The reconstructions of "Victorian" parlours in so many museums are myths, as fictional as "Sherlock Holmes' house" in Baker Street, London. As discussed by Robert Ascher in his 1974 paper Tin*Can Archaeology, they are chance comings together of objects from museum storage rooms. Like many myths (Santa Claus, fairies and so on) they have influenced our thinking to the point that we are able instantly to visualise them. This doesn't make them any the more "true".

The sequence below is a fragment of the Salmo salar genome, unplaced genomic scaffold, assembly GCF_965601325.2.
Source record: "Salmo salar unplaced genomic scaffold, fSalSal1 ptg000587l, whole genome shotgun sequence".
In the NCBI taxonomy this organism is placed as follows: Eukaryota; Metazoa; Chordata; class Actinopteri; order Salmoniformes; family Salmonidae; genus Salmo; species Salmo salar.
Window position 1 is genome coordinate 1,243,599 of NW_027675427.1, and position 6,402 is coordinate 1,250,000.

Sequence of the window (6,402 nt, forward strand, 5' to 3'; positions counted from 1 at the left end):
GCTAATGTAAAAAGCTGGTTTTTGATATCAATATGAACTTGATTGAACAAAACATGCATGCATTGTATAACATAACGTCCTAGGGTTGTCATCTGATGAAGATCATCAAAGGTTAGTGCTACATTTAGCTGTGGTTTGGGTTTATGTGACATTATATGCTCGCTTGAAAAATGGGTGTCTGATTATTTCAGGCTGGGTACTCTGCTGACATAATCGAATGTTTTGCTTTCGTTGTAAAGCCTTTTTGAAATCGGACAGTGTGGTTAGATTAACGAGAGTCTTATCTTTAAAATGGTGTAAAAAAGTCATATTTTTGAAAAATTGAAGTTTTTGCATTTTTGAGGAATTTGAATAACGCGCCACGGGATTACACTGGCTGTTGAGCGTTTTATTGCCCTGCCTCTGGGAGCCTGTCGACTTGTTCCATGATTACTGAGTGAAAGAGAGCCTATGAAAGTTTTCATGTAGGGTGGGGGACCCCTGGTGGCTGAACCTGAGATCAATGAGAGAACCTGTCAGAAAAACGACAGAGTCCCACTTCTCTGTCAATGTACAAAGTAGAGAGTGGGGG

Writers, especially journalists and novelists, aimed to entertain and grip and hold the reader, and nineteenth-century working-class people were represented in their works as 'characters' who suited the story. They were aiming at a middle-class readership to who "the poor" were horribly fascinating at a time when touring the poorest districts — "slumming" — became a tourist attraction and general entertainment for the better-off. Novelists like Dickens used this marketing technique to such a degree that "Dickensian" entered the lexicon (Hudson 2011). Marx, Engels, Dickens and others wrote about working-class people with pens sharpened by their individual political stances, and in Dickens' case, with a deliberate use of imagination and an admitted lack of direct experience (Spector 1984, 365). Those who illustrated the times also drew with pencils similarly pointed. Although Dickens and other nineteenth century writers were attempting to describe reality, or reality as they experienced it, and indeed in some cases used their writing to attempt to focus attention on inequality, injustice and cruelty, they found that they needed to enhance, to "colour", often-mundane reality.